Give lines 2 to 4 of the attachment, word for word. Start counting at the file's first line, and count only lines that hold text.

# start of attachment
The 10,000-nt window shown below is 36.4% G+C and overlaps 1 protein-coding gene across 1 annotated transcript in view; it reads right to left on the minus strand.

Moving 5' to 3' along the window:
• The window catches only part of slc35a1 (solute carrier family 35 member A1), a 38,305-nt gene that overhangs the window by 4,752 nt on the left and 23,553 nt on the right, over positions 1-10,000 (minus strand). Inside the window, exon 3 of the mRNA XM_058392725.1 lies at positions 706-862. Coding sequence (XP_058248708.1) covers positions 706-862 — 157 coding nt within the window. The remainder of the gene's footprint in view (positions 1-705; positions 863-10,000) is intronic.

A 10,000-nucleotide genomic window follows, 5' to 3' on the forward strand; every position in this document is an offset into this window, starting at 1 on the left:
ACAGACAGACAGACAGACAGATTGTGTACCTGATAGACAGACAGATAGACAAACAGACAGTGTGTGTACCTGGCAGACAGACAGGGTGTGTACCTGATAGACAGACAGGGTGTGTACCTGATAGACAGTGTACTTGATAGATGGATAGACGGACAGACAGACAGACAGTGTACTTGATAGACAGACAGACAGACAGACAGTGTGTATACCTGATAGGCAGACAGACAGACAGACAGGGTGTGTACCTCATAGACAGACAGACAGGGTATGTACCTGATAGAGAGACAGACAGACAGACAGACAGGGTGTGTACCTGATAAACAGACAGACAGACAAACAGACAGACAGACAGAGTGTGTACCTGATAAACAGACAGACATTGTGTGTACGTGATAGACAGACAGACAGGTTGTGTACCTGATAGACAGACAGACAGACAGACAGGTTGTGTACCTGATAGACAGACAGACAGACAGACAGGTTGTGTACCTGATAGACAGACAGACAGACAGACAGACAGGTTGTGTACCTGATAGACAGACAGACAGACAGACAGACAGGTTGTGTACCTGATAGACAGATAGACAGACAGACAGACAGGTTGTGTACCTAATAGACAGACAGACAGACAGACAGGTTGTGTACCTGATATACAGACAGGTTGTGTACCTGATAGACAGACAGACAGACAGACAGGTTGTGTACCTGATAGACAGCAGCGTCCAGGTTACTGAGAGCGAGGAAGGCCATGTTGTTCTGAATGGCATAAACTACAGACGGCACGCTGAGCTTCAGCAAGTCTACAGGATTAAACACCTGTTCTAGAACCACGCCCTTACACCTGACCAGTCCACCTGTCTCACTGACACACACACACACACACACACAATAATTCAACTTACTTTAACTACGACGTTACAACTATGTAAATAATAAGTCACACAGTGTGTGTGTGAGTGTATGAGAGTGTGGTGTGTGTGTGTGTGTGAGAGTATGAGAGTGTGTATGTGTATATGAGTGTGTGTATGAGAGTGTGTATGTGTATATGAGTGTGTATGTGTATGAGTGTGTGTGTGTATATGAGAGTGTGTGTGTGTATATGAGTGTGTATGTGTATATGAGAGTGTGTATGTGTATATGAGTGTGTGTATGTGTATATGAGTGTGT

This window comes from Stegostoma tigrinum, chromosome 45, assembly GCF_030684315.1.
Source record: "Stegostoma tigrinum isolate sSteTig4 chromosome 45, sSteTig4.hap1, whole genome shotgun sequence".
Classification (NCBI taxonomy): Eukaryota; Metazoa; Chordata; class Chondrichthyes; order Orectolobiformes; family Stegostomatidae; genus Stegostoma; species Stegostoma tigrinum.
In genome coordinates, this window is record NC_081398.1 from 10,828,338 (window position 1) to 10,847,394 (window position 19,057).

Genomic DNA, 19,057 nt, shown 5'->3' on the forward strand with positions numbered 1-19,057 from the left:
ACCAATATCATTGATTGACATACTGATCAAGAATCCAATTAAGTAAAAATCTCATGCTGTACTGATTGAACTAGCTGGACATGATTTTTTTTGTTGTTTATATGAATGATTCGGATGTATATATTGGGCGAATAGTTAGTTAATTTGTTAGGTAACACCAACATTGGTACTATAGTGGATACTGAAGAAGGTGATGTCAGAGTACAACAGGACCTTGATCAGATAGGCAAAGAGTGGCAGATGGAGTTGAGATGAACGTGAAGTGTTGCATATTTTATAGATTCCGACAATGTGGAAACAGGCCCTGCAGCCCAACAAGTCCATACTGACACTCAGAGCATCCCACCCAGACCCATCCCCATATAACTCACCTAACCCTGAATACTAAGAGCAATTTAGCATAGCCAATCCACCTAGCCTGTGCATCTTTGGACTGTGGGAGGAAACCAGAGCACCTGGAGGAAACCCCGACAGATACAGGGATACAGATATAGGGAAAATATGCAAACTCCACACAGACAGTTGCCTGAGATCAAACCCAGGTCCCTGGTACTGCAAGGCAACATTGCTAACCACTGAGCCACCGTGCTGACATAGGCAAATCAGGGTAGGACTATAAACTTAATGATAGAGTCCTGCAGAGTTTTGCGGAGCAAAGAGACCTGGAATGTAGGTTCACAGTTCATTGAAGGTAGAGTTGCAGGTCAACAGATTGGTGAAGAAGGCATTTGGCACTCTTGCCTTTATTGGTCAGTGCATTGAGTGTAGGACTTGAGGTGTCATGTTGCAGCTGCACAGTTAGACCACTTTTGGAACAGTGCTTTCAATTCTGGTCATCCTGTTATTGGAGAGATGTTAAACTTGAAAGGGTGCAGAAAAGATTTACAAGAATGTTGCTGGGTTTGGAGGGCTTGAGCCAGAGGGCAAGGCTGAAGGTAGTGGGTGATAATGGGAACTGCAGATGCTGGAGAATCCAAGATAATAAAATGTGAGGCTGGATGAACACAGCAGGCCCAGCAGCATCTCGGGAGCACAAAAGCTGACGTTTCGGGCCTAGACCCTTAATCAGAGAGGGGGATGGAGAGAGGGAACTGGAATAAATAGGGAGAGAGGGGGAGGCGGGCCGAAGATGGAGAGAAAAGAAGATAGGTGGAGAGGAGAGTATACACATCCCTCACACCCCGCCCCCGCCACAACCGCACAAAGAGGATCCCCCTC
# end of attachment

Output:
Moving 5' to 3' along the window:
• The window catches only part of slc35a1 (solute carrier family 35 member A1), a 38,305-nt gene that overhangs the window by 4,752 nt on the left and 23,553 nt on the right, over positions 1-10,000 (minus strand). Inside the window, exon 3 of the mRNA XM_058392725.1 lies at positions 706-862. Coding sequence (XP_058248708.1) covers positions 706-862 — 157 coding nt within the window. The remainder of the gene's footprint in view (positions 1-705; positions 863-10,000) is intronic.

A 10,000-nucleotide genomic window follows, 5' to 3' on the forward strand; every position in this document is an offset into this window, starting at 1 on the left: